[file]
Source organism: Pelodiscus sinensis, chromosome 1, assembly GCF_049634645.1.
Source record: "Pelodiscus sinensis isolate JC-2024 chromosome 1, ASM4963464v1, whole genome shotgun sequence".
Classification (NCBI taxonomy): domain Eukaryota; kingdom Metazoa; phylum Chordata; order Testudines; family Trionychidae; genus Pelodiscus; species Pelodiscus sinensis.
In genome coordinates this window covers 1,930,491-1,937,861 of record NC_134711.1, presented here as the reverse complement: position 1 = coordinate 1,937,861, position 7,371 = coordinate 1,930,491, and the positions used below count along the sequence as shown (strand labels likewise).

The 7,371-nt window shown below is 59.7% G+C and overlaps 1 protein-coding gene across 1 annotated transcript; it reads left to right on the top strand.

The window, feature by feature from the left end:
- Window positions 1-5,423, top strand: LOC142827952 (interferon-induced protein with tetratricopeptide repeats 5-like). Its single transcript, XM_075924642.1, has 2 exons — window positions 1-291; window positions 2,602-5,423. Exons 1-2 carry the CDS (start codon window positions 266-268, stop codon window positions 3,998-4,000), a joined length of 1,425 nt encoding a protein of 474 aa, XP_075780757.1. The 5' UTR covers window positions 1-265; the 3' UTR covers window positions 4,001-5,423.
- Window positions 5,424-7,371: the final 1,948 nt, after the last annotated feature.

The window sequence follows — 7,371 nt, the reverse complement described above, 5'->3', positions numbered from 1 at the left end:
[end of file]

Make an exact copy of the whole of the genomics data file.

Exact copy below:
Source organism: Pelodiscus sinensis, chromosome 1, assembly GCF_049634645.1.
Source record: "Pelodiscus sinensis isolate JC-2024 chromosome 1, ASM4963464v1, whole genome shotgun sequence".
Classification (NCBI taxonomy): domain Eukaryota; kingdom Metazoa; phylum Chordata; order Testudines; family Trionychidae; genus Pelodiscus; species Pelodiscus sinensis.
In genome coordinates this window covers 1,930,491-1,937,861 of record NC_134711.1, presented here as the reverse complement: position 1 = coordinate 1,937,861, position 7,371 = coordinate 1,930,491, and the positions used below count along the sequence as shown (strand labels likewise).

The 7,371-nt window shown below is 59.7% G+C and overlaps 1 protein-coding gene across 1 annotated transcript; it reads left to right on the top strand.

The window, feature by feature from the left end:
- Window positions 1-5,423, top strand: LOC142827952 (interferon-induced protein with tetratricopeptide repeats 5-like). Its single transcript, XM_075924642.1, has 2 exons — window positions 1-291; window positions 2,602-5,423. Exons 1-2 carry the CDS (start codon window positions 266-268, stop codon window positions 3,998-4,000), a joined length of 1,425 nt encoding a protein of 474 aa, XP_075780757.1. The 5' UTR covers window positions 1-265; the 3' UTR covers window positions 4,001-5,423.
- Window positions 5,424-7,371: the final 1,948 nt, after the last annotated feature.

The window sequence follows — 7,371 nt, the reverse complement described above, 5'->3', positions numbered from 1 at the left end: